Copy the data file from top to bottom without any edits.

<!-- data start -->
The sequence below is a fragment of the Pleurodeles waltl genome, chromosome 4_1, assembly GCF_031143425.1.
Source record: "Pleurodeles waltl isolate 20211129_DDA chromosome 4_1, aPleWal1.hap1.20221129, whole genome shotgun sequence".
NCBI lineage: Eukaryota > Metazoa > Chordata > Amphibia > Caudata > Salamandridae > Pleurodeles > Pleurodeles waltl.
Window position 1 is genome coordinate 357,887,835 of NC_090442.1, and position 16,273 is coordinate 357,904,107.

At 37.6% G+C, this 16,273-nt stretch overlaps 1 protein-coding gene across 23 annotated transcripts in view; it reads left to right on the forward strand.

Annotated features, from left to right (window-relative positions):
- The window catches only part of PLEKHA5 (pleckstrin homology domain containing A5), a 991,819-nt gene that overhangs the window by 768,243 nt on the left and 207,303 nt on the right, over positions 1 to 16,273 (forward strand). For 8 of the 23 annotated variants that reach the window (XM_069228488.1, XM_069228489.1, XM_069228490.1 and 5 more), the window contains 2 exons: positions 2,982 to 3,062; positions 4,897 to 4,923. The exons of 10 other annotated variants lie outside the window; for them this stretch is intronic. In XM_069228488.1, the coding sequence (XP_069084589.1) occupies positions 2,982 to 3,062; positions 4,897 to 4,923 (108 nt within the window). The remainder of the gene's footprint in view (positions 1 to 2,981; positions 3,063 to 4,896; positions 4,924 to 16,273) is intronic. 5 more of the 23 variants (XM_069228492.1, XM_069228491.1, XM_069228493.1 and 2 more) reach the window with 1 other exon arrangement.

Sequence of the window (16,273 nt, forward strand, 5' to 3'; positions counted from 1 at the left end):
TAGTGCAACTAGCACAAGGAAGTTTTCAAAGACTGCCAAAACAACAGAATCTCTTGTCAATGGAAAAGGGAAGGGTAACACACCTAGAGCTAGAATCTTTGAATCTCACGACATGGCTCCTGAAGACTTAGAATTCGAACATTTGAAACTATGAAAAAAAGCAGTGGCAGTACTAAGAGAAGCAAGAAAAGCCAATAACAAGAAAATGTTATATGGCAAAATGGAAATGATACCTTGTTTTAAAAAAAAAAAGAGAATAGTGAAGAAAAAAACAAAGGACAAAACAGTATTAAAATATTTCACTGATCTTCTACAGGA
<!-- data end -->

The sequence below is a fragment of the Pleurodeles waltl genome, chromosome 4_1, assembly GCF_031143425.1.
Source record: "Pleurodeles waltl isolate 20211129_DDA chromosome 4_1, aPleWal1.hap1.20221129, whole genome shotgun sequence".
NCBI lineage: Eukaryota > Metazoa > Chordata > Amphibia > Caudata > Salamandridae > Pleurodeles > Pleurodeles waltl.
Window position 1 is genome coordinate 357,887,835 of NC_090442.1, and position 16,273 is coordinate 357,904,107.

At 37.6% G+C, this 16,273-nt stretch overlaps 1 protein-coding gene across 23 annotated transcripts in view; it reads left to right on the forward strand.

Annotated features, from left to right (window-relative positions):
- The window catches only part of PLEKHA5 (pleckstrin homology domain containing A5), a 991,819-nt gene that overhangs the window by 768,243 nt on the left and 207,303 nt on the right, over positions 1 to 16,273 (forward strand). For 8 of the 23 annotated variants that reach the window (XM_069228488.1, XM_069228489.1, XM_069228490.1 and 5 more), the window contains 2 exons: positions 2,982 to 3,062; positions 4,897 to 4,923. The exons of 10 other annotated variants lie outside the window; for them this stretch is intronic. In XM_069228488.1, the coding sequence (XP_069084589.1) occupies positions 2,982 to 3,062; positions 4,897 to 4,923 (108 nt within the window). The remainder of the gene's footprint in view (positions 1 to 2,981; positions 3,063 to 4,896; positions 4,924 to 16,273) is intronic. 5 more of the 23 variants (XM_069228492.1, XM_069228491.1, XM_069228493.1 and 2 more) reach the window with 1 other exon arrangement.

Sequence of the window (16,273 nt, forward strand, 5' to 3'; positions counted from 1 at the left end):
TAGTGCAACTAGCACAAGGAAGTTTTCAAAGACTGCCAAAACAACAGAATCTCTTGTCAATGGAAAAGGGAAGGGTAACACACCTAGAGCTAGAATCTTTGAATCTCACGACATGGCTCCTGAAGACTTAGAATTCGAACATTTGAAACTATGAAAAAAAGCAGTGGCAGTACTAAGAGAAGCAAGAAAAGCCAATAACAAGAAAATGTTATATGGCAAAATGGAAATGATACCTTGTTTTAAAAAAAAAAAGAGAATAGTGAAGAAAAAAACAAAGGACAAAACAGTATTAAAATATTTCACTGATCTTCTACAGGA